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Shell Oil Co. v. Industrial Com.

SUPREME COURT OF ILLINOIS.


OPINION FILED SEPTEMBER 29, 1967.

SHELL OIL COMPANY, APPELLANT,

v.

THE INDUSTRIAL COMMISSION ET AL. — (MARY RESCHAK ET AL., APPELLEES.)

APPEAL from the Circuit Court of Macoupin County; the Hon. PAUL C. VERTICCHIO, Judge, presiding.

MR. JUSTICE UNDERWOOD DELIVERED THE OPINION OF THE COURT:

Rehearing denied November 27, 1967.

The Macoupin County circuit court affirmed an award to the widow of Albert Joseph Reschak of workmen's compensation benefits for his death while employed by Shell Oil Company.

The facts are not disputed. Decedent was employed by Shell Oil as a pipefitter and, other than having a pre-existing arteriosclerotic condition, enjoyed general good health prior to the accident involved herein. On May 16, 1962, decedent inhaled some asphyxiant gases which were emitted from a severed pipe. Shortly thereafter he climbed approximately 48 feet to the top of an oil storage tank and was there exposed to additional gas. Decedent did not complain to Shell until the following day, at which time he was given oxygen, sent to bed and referred to his family doctor. Some ten days later he was hospitalized at Litchfield, and subsequently, as his condition deteriorated, transferred to a Springfield hospital where he was treated by a specialist in internal medicine. He died on June 7 of thrombosis (a blood clot) of the right posterior-inferior cerebellar artery.

Appellant's argument centers around the question of whether there was medical testimony from which the Commission could find that decedent's death was causally related to the inhalation of gas and the exertion which followed. The deposition of the medical director of Shell's Wood River Refinery, Dr. Thomas Kelly, was introduced into evidence. While Dr. Kelly did not express an opinion as to the cause of decedent's death, he did say that both exertion and anoxia (lack of oxygen) can bring about thrombosis in a person who has a pre-existing condition of arteriosclerosis with its resulting hypertension. Two physicians answered hypothetical questions concerning causation. Claimant's medical expert, Dr. Robert Lund, said that "this hypothetical man * * * is a perfect set-up for some type of vascular obstruction whether it be cerebral, cardiovascular, in the heart or kidney; certainly these [referring to the inhalation of the asphyxiant gases plus the exertion which followed] are contributing factors to it, plus asphyxia." He further testified that "the [hypothetical] facts * * * are sufficient so that one would say, with a reasonable degree of certainty, that this [the condition of ill-being described in the hypothetical question] could occur." Respondent's medical expert, Dr. Edward Massie, said he did "not feel that the gases in the incident * * * described to me were connected with the cause of this patient's death."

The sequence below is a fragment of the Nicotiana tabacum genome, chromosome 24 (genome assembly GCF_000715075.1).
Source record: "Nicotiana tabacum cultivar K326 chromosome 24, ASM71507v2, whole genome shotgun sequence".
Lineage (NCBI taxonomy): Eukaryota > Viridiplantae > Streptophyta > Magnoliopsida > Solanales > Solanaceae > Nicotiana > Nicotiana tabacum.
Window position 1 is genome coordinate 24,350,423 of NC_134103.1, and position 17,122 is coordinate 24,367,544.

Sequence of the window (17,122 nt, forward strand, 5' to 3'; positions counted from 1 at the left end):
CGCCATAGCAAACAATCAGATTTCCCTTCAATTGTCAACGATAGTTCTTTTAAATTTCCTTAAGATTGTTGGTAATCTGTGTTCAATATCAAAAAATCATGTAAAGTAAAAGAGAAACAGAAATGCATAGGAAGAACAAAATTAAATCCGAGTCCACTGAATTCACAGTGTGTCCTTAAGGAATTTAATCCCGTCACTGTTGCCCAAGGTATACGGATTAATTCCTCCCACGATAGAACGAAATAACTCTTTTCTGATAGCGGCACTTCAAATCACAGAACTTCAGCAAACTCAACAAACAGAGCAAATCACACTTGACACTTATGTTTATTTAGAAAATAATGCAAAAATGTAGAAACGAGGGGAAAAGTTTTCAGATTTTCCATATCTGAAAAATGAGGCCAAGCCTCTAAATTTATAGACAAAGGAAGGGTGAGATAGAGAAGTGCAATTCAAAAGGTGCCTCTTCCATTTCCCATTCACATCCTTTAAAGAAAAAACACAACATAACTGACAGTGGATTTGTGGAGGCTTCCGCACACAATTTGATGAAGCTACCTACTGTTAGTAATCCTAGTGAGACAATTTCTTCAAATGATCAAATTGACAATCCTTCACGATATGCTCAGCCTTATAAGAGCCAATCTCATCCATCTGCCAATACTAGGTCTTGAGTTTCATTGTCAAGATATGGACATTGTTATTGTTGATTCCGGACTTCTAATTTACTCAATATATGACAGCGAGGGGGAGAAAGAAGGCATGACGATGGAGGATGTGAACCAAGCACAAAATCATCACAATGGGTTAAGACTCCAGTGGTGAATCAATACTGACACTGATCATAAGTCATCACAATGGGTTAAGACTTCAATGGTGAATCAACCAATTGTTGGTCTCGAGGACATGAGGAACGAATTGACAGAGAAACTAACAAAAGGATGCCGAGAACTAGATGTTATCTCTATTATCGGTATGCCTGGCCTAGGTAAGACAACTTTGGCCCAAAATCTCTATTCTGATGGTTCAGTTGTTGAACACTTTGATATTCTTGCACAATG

We have repeatedly stated that "the determination of disputed questions of fact * * * including one of causal connection, is primarily a function of the Industrial Commission, and * * * its findings should not be disturbed by a reviewing court unless they are manifestly against the weight of the evidence * * *. Where the evidence is conflicting, or of such a nature that different inferences may be reasonably drawn therefrom, it is for the Commission to determine where the preponderance lies * * *." Mechanics Universal Joint Division, Borg-Warner Corp. v. Industrial Com., 21 Ill.2d 535, 538; see, also, Gould National Batteries, Inc., v. Industrial Com., 34 Ill.2d 151, 158.

When the testimony of Doctors Kelly and Lund is considered together, we believe the Commission's finding may not be said to be against the manifest weight of the evidence. Gould; Clifford-Jacobs Forging Co. v. Industrial Com., 19 Ill.2d 236.

The judgment of the circuit court of Macoupin County is affirmed.

Judgment affirmed.

19670929

© 2002 VersusLaw Inc.



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